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B.C. Hockey League to crack down on fighting

New rules include tougher penalties for charging and slew-footing
Coquitlam Express
The BC Hockey League has implemented a new department of player safety to better protect players from injuries.

The BC Hockey League will get tougher on fighting and other infractions, if and when its next season begins.

The league, which cancelled its 2019/’20 season after the first round of the playoffs because of the COVID-19 pandemic and doesn’t yet know when it will be allowed to proceed this fall, has announced reduced tolerance for fighting majors, as well as new rules for charging and slew-footing penalties.

It’s also created a department of player safety that will review all penalties that can lead to further discipline like suspension as they accumulate to ensure the referee initially made the right call on the ice. Led by director of officiating and player safety, Brad Lazarowich, and executive director of events and competition, Steven Cocker, they will also visit each team during training camp to ensure players and coaches have a full understanding of expectations.

Some of those expectations include further discipline after a player gets into their second fight of the season. Instigator and aggressor penalties will also result in suspensions upon a first offence.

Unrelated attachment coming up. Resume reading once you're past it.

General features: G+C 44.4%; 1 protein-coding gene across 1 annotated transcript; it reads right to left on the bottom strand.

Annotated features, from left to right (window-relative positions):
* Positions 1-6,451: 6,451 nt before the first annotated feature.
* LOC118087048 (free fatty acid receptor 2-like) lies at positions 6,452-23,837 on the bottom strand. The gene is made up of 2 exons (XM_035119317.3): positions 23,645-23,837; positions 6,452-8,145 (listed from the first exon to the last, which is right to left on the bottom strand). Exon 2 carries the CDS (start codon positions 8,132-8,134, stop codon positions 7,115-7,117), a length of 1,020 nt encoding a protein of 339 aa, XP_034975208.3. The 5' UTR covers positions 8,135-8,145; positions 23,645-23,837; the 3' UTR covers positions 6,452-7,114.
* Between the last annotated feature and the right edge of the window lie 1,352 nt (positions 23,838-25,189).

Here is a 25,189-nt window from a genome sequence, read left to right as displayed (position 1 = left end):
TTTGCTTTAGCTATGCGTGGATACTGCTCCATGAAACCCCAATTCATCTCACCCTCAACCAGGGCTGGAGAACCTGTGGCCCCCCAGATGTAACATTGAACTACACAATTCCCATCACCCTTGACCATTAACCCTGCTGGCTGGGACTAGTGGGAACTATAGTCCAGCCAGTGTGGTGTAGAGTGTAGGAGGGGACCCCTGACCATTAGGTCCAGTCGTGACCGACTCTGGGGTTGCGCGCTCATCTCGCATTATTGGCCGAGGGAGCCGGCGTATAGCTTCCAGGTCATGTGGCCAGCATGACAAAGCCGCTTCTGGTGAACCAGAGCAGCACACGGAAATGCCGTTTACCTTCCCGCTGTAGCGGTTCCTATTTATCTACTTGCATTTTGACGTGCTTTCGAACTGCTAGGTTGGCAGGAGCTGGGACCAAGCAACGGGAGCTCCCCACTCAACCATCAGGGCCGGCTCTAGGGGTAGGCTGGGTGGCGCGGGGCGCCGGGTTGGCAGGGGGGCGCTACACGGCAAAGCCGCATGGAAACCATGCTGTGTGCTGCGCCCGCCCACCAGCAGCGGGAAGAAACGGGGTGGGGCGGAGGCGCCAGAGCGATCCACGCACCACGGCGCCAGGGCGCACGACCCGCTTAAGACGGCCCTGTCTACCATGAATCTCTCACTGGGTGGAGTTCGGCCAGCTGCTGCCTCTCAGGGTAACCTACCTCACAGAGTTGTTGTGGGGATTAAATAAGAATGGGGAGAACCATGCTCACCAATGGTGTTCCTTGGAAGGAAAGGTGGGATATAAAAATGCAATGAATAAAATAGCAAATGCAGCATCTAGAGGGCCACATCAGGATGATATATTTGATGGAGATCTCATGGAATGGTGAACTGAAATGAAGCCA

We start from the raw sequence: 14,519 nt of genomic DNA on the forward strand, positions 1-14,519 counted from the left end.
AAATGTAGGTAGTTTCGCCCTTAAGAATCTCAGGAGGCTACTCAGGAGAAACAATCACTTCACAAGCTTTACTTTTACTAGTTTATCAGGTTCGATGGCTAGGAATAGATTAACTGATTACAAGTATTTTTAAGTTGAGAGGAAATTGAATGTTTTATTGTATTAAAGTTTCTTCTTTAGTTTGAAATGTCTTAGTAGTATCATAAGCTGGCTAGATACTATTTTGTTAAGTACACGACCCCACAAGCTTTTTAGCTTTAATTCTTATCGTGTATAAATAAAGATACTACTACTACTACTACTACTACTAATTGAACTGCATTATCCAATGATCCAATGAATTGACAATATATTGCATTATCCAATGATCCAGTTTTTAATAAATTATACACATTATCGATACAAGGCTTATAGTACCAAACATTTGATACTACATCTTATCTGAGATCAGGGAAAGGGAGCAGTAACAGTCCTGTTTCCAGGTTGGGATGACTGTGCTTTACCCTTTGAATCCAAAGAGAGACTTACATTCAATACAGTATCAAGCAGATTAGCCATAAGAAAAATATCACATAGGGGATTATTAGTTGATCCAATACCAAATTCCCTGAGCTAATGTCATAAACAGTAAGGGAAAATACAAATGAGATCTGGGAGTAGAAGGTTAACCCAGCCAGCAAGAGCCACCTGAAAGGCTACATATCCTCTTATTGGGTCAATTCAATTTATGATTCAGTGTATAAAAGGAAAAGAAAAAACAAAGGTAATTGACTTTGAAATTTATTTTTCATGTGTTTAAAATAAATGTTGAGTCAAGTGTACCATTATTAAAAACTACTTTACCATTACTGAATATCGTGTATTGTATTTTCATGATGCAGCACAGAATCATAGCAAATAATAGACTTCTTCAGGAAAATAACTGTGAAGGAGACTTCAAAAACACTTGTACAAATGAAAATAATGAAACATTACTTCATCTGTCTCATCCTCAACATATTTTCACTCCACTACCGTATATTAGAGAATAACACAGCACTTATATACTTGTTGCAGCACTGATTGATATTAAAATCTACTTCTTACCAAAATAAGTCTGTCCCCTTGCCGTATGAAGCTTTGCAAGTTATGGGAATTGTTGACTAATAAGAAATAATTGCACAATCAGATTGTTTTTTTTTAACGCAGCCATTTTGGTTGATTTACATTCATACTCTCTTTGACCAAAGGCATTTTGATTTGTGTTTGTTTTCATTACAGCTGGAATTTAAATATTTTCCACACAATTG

Cocker said the changes will enhance the safety of players.

“The game continues to evolve and move in the direction of speed and skill,” he said in a press release. “We want to be on the forefront of that movement.”

As well, the language of the BCHL’s charging rule has been broadened to include any hit with significant force that occurs from a player’s blindside. Such a penalty could also be reviewed by the department of player safety for further discipline.

Slew-footing will also result in a four-minute double minor penalty or a match penalty and could lead to supplemental discipline if a player accumulates several of them. If an opponent is injured by a slew-foot, the perpetrator will be automatically assessed a match penalty.

The league also announced each team must also have a defibrillator available at every game, practice and team event in case of an emergency. That’s in addition to the devices already located at arenas.